Films and panel discussion at 3rd Flashpoint Human Rights Film Festival shine a light on personal and political boundaries.

Films and panel discussion at 3rd Flashpoint Human Rights Film Festival shine a light on personal and political boundaries.

Crossing the Boundaries

The 3rd FLASHPOINT Human Rights Film festival kicked off in the city on Thursday at the
Alliance Francaise, showcasing a wide range of films on human rights from around the world.

The opening film ‘Wasteland’ from Germany about camps throughout Germany where over
40000 refugees are housed for sometime upto 10 years in very poor conditions, and with the
threat of being deported anytime. The children are not granted nationality and grow up in a state
of limbo. The film’s director Anne Kodura asks some very pertinent questions, “Where do these
children belong? Why should they be deported by law from their home? What does it mean to
grow up in social isolation and what does the future hold for these children?”

Vaidehi Chitre said, “As a documentary filmmaker, I am interested in human rights because
it is an intrinsic part of everything we do, every choice we make. Through films, I try to erase
the divide between ‘them’ and ‘us’ for the audience”. Talking about her film ‘Bottle Masala in Moile’ about the disappearing East Indian community in Mumbai and their land and sustenance
being snatched away from them, she said that it is amazing to see women take charge and lead
movements to defend their rights and property.

A similar movement was seen in the film ‘Every Bird Needs a Nest’ by Vincent Trintignant-
Corneau and Christine Chansou about the demolition of houses by the government who is hand
in hand with the realty mafia. Sending a personal message for the screening the filmmakers said, “The forced evictions in our movie talked to us also about India, she was aware of the problems that are happening in Orissa today. We hope governments will find a solution for these villagers who only want to be including with the development”.

Next at the festival, ‘No Fire Zone – Killing Fields of Sri Lanka’ was screened to a nearly houseful audience. Directed by Callum Macrae, who was nominated for Nobel Peace Prize earlier, but was refused a visa to come to India to screen this film in November 2012, said in a message, “I am particularly pleased that the film is being shown in Mumbai. As everyone in India knows, the events in Sri Lanka and the search for justice are not academic issues, but real live issues which need to be confronted now if human rights violations in Sri Lanka are to end and regional stability maintained”.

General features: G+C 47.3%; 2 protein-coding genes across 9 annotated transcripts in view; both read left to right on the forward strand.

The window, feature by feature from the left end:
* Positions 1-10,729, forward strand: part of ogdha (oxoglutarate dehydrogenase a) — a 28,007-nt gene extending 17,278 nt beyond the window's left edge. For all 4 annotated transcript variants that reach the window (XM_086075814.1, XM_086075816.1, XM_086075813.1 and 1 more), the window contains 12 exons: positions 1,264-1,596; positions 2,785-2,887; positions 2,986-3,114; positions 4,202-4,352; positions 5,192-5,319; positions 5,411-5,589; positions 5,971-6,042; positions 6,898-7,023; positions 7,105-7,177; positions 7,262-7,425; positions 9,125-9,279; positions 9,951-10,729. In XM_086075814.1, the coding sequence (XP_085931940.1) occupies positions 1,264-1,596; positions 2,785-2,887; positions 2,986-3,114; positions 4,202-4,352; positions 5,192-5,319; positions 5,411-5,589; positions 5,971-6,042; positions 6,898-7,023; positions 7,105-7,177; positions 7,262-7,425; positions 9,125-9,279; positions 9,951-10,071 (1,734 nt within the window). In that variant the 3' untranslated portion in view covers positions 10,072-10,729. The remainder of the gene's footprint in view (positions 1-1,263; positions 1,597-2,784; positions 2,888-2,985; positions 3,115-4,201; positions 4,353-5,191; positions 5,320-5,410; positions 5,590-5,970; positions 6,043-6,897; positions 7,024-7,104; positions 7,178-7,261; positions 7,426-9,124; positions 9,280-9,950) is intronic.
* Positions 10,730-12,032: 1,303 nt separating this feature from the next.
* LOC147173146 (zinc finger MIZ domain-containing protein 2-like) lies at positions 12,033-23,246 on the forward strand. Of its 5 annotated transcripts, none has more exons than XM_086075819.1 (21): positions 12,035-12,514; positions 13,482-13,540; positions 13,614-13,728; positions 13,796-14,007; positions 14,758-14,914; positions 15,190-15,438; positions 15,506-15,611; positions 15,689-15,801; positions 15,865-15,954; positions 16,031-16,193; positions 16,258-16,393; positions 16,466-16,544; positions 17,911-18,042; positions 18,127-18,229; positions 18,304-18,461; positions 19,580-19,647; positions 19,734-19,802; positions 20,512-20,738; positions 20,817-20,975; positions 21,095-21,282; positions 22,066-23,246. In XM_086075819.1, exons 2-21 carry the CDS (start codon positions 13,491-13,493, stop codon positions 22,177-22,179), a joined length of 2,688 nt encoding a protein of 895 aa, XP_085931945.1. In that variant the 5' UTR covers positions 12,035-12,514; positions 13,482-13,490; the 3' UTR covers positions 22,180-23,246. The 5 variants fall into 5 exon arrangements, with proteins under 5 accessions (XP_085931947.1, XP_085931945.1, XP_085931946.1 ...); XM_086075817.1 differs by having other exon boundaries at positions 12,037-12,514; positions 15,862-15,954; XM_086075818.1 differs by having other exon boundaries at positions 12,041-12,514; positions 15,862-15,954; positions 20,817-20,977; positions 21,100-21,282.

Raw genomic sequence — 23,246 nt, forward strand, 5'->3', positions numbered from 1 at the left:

Taking the issues dealt with the film during the day head-on, the panel discussion series ‘Panel
@ Paanch’ at 5pm was aptly titled ‘Sarhad – Boundaries & Barbwires’. Modrator Jerry Johnson
kicked off the discussion saying, “How do we draw the boundary, the lines, to say this side is clearly wrong and that side is clearly right? Can we allow a space where we can say that perhaps we don’t know the truth, or that they could be a point of view”. Vaidehi Chitre, filmmaker echoed the sentiment saying, “I think because sometimes we don’t know much, there can be exploitation, it allows the law and the government to hijack a person’s opinion”. Author Murzbaan Shroff (Breathless in Bombay) said, “It is a manifestation of power, where the machinery is used to quash the individual. There is an apathy built into the government”. Linking
the human rights issues that was being discussed at the FLASHPOINT Human Rights film festival with the Supreme Court judgement on Sec 377 yesterday, moderator Jerry Johnson said, “Does the government have a right to intrude into people’s lives, can it dictate our identities?”. Benegal said, “The government should only act as a night watchman, it should not have any business in our bedrooms, in our businesses, and in our lives”.

The day ended with the screening of the powerful animation and live documentary ‘Camp 14:
Total Control Zone’ by Marc Wiese about the several prison camps in North Korea that house
20,000 to 40,000 people in them and heap unmentionable atrocities on them. The director in
a message said, “You can see these camps on Google Earth! You can really see it, with an absolute regular computer. How perverted in a way?… just imagine in the Second World War if you could see, live, the concentration camps? That’s the reality today”.

The 3rd FLASHPOINT Human Rights Film Festival runs from Dec 12th to 14th from 11am to8pm at Alliance Francaise de Bombay at New Marine Lines. Entry is Free and registration is at venue.